I love my essential oils. My favorite is orange, it's vibrant, clean, citrusy smell energizes me. For a very long time, I diffused my orange essential oil without thinking at all about my pups. It didn't occur to me that something this wonderful could be harmful to anyone, let alone my dogs. Much to my dismay, I learned that not only can orange essential oil be harmful, it's downright toxic to dogs.
To keep our pups comfy and cozy, it's important to check before adding new products to your home. You never know what might cause an adverse reaction. Best practice is always to check with your vet, however, in a pinch, finding a trusted source on Google also works.
A Few Products You Should Check Before Adding to Your Home With a Pet:
- Laundry Detergents
- Fabric Softeners
- Air Fresheners
- Cleaning Agents
- Dishwasher detergent
- Doggie Shampoo + Conditioners
- Liquid potpourri products
- Essential Oils
It's important to consult with your veterinarian regardless of what you read online when it comes to using essential oils. Your vet is a trained professional in the unique physiology of animals, and what’s more, they know your pet. They know their specific medical history, and they understand how their body works. In every case, your veterinarian should be your first point of contact before using anything new with your furry friend.
Some things to consider with essential oils:
Each animal’s weight and size plays a role. How much your pet will be sensitive to an oil seems to be related to their size or weight. Larger animals such as some dogs and horses seem to respond well to topical application in the limited studies that have been done. Never use oils with puppies or kittens.
If a plant is known to be toxic to a pet, chances are the oil is also. For example, eucalyptus is toxic to cats if ingested, and it stands to reason that the oil of the same plant is as well. By the same reasoning, many cats hate the smell of citrus because it can be toxic to them if they eat it. Not all cats react to citrus, but it is always best to be cautious and avoid using citrus essential oils with cats as well.
Start small, always dilute, use always in moderation. If you are going to use an oil topically after consulting your vet, keep it to a small area, dilute heavily with carrier oil, and do it rarely.
- Generally avoid internal use. Because of the lack of research, we do not recommend using oils internally for companion animals. There is some research about using oils internally with horses, but we do not generally recommend this approach at this time.
When it comes to diffusing around animals, we are not aware of any scientific literature about diffused essential oils having any specific effect on cats or other companion animals in general.
There is some research on aromatherapy benefits for dogs and horses. For example, a dog rescue shelter diffused a combination of Lavender and Chamomile oil and observed an increase of resting and a decrease of barking. However, when Peppermint and Rosemary oils were diffused, researchers observed more activity . The calming effect of Lavender oil was also observed in horses. After exposing the horses to a highly stressful situation, researchers diffused either Lavender oil or water near the horse’s nose. They then measured and compared the horses’ heart rates to the normal baseline rates. In the results of this study, when horses were exposed to Lavender oil after experiencing stress, their heart rates were significantly lower than control measurements .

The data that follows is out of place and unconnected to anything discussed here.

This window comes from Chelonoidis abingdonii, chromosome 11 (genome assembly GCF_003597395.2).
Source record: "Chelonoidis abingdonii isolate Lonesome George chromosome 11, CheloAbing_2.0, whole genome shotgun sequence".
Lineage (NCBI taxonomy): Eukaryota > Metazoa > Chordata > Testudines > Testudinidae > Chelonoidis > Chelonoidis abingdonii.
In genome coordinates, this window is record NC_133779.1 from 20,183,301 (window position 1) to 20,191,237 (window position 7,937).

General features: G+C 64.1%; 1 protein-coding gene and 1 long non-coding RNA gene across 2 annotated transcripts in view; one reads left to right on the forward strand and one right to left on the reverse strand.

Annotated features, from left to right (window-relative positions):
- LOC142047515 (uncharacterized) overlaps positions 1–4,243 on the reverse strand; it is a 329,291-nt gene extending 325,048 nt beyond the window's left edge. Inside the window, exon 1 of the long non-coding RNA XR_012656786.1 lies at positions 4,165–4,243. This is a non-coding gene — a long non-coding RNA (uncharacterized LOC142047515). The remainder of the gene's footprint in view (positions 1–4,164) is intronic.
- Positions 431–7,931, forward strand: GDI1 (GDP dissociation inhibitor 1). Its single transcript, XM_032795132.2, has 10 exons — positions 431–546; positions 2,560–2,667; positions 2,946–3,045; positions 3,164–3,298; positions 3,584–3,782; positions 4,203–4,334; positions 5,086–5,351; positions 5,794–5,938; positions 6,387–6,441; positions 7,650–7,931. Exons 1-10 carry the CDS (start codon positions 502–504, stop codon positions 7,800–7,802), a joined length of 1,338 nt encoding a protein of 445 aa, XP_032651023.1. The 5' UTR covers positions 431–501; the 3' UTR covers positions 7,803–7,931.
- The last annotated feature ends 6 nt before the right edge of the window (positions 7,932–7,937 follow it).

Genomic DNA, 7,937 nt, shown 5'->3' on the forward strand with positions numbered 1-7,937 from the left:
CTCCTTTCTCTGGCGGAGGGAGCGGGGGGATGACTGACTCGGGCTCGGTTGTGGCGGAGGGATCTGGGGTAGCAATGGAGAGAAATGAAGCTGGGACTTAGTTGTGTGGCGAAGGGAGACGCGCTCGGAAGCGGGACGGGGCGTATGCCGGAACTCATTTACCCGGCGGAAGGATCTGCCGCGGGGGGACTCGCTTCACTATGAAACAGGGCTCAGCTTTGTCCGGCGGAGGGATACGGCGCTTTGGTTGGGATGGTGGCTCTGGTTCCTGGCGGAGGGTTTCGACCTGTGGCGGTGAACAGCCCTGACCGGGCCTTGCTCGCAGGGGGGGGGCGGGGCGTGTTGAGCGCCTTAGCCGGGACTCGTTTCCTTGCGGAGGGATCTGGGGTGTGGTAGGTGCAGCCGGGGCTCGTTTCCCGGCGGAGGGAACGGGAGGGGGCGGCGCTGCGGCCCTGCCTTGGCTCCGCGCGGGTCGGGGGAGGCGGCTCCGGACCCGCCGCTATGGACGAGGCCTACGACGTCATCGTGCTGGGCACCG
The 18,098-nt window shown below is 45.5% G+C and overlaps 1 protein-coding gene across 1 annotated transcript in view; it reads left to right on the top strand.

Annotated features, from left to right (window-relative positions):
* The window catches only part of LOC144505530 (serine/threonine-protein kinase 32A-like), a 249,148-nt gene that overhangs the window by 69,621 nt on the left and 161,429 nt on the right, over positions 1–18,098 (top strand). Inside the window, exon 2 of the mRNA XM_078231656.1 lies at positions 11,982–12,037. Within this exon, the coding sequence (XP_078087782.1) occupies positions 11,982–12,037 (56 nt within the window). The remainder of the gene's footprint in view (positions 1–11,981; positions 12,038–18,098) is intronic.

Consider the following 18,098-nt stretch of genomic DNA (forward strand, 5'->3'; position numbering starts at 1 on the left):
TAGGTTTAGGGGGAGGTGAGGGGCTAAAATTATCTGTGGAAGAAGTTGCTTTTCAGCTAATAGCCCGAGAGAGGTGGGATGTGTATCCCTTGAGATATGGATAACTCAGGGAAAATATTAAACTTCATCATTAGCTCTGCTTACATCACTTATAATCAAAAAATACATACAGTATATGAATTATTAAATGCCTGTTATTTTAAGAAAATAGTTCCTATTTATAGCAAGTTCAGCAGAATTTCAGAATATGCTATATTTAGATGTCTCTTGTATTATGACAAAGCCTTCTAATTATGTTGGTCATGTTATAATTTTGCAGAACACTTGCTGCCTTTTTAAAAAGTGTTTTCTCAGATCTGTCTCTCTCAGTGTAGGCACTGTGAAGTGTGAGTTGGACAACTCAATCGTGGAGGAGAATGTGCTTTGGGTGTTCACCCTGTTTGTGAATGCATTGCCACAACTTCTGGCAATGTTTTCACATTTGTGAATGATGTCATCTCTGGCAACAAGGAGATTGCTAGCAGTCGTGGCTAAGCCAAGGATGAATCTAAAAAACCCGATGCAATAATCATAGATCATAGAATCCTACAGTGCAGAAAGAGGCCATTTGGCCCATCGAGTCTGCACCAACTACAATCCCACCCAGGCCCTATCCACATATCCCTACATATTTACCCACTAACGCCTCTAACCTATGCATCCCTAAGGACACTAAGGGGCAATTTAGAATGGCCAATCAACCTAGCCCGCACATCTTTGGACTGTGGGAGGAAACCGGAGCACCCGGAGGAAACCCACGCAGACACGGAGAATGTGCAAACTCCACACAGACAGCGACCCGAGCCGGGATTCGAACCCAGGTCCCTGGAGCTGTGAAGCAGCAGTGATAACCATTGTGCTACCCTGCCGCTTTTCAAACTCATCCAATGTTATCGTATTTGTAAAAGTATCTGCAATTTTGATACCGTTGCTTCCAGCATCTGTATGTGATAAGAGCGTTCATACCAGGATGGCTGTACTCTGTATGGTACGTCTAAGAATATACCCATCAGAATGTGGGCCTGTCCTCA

When diffusing around your pets, follow a few general guidelines:
Ensure there is plenty of ventilation in the room you are diffusing in. Never enclose your pet and a diffuser in a tight space, and always give them a way to leave.
Don’t run the diffuser for a long amount of time on full blast. When diffusing around an animal diffuse for only a few minutes at a time.
- Make sure the diffuser is secure. If the diffuser falls or the animal drinks water from the diffuser it could be potentially harmful.
Remember too that you can always diffuse oils in a room you can keep your pets out of temporarily. While it is necessary to be cautious, you should still be able to diffuse most oils around your household pets. After consulting your vet, and then diffusing, we recommend that you pay attention to what your pet’s body language is telling you and go from there.
Some of the information in this post was obtained from the Doterra Essential Oils website.
Additionally, for specific oils and education when using them around your pets, I recommend you check out sites who focus on pups and essential oils.
The American Kennel Club wrote a great article and even have a YouTube video on the safe use of essential oils with dogs.
Pup Oils has a fantastic line of dog specific essential oil based products for pups including calming and anti-itch products.
It's also prudent to note that toxicity can vary depending on the form the oils are presented in - diffused or liquid. According to the VCA (formerly Veterinary Centers of America), "Many liquid potpourri products and essential oils, including oil of cinnamon, citrus, pennyroyal, peppermint, pine, sweet birch, tea tree (melaleuca), wintergreen, and ylang ylang, are poisonous to dogs. Both ingestion and skin exposure can be toxic."
 L. Graham, D. L. Wells, and P. G. Hepper, “The influence of olfactory stimulation on the behaviour of dogs housed in a rescue shelter,” Appl. Anim. Behav. Sci., vol. 91, no. 1–2, pp. 143–153, May 2005.
 C. E. Ferguson, H. F. Kleinman, and J. Browning, “Effect of Lavender Aromatherapy on Acute-Stressed Horses,” J. Equine Vet. Sci., vol. 33, no. 1, pp. 67–69, Jan. 2013.